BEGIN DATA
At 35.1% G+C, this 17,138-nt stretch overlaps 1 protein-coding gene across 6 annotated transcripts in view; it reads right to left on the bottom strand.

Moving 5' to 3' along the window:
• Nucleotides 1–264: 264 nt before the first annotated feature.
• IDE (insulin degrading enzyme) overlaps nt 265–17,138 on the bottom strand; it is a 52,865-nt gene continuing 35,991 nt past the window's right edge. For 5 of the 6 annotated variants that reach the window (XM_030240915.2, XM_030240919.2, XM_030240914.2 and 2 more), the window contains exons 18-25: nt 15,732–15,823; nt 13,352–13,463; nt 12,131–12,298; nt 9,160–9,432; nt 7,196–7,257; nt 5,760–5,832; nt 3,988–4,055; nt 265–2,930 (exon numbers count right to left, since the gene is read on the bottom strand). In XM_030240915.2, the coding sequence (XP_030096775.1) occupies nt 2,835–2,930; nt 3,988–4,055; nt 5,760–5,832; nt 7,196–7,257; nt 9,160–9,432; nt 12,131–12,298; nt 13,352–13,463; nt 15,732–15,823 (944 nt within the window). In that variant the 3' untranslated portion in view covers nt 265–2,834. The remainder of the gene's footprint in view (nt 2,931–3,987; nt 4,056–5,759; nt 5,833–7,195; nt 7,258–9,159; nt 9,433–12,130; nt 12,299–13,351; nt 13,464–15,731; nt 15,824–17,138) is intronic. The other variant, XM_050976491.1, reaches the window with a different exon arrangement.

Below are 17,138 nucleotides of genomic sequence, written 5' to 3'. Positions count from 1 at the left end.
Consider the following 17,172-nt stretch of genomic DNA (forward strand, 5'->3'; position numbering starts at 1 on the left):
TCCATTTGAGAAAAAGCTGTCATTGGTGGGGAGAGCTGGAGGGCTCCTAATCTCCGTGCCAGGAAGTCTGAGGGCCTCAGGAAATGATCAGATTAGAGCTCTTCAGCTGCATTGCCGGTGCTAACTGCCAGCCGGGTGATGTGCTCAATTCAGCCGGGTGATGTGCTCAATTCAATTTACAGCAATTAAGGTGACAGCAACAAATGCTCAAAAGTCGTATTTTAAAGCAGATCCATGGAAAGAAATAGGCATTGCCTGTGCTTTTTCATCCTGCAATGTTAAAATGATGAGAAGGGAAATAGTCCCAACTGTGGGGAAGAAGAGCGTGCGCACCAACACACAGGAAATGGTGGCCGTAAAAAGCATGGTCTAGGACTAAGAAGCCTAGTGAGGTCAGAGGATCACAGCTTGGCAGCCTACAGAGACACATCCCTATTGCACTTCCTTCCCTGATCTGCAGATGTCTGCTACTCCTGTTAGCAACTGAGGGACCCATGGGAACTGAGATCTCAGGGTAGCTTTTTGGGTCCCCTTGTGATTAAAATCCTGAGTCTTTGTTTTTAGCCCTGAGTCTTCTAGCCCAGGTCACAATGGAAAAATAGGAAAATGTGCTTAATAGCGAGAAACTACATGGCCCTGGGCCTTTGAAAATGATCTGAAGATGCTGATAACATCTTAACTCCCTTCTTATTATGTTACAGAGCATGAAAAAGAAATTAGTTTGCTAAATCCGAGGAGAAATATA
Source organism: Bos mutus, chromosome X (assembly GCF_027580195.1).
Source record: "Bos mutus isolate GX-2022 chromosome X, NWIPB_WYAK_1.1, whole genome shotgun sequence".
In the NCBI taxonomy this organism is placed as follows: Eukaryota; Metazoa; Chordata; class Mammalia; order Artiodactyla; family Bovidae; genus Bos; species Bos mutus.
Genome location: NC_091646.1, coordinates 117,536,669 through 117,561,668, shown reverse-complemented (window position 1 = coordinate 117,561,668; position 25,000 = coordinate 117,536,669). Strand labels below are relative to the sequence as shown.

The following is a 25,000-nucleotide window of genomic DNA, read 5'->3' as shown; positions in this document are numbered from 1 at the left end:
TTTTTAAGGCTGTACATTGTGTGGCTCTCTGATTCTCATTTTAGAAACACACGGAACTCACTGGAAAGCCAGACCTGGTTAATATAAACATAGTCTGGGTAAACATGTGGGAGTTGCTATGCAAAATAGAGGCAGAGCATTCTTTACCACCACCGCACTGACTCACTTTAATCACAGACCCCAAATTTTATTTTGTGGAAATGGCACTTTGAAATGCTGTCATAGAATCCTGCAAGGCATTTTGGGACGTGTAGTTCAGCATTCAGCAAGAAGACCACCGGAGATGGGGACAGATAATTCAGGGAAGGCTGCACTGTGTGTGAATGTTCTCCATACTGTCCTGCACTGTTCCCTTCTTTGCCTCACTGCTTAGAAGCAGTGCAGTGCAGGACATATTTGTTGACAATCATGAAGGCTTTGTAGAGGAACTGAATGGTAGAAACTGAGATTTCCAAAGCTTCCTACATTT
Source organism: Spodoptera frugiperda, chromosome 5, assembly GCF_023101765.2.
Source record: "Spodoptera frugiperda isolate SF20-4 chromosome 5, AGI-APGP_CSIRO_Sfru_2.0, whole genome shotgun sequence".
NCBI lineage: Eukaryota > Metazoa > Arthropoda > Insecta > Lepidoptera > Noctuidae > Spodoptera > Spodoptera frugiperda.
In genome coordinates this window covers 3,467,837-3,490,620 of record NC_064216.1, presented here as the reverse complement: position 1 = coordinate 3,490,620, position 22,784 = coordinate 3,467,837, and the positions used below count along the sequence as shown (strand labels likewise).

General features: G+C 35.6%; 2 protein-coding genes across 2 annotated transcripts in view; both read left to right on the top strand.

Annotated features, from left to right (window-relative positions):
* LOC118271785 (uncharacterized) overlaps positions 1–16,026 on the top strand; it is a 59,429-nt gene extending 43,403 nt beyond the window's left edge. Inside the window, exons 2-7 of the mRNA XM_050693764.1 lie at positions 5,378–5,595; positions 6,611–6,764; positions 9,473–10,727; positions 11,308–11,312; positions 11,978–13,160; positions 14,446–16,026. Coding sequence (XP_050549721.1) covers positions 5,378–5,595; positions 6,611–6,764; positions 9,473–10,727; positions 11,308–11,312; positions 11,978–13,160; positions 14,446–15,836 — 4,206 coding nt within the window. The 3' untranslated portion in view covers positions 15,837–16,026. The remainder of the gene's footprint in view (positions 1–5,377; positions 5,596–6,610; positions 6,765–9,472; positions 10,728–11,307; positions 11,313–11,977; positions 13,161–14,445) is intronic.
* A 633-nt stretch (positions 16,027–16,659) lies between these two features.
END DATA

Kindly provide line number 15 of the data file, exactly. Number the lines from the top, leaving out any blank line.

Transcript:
Source record: "Spodoptera frugiperda isolate SF20-4 chromosome 5, AGI-APGP_CSIRO_Sfru_2.0, whole genome shotgun sequence".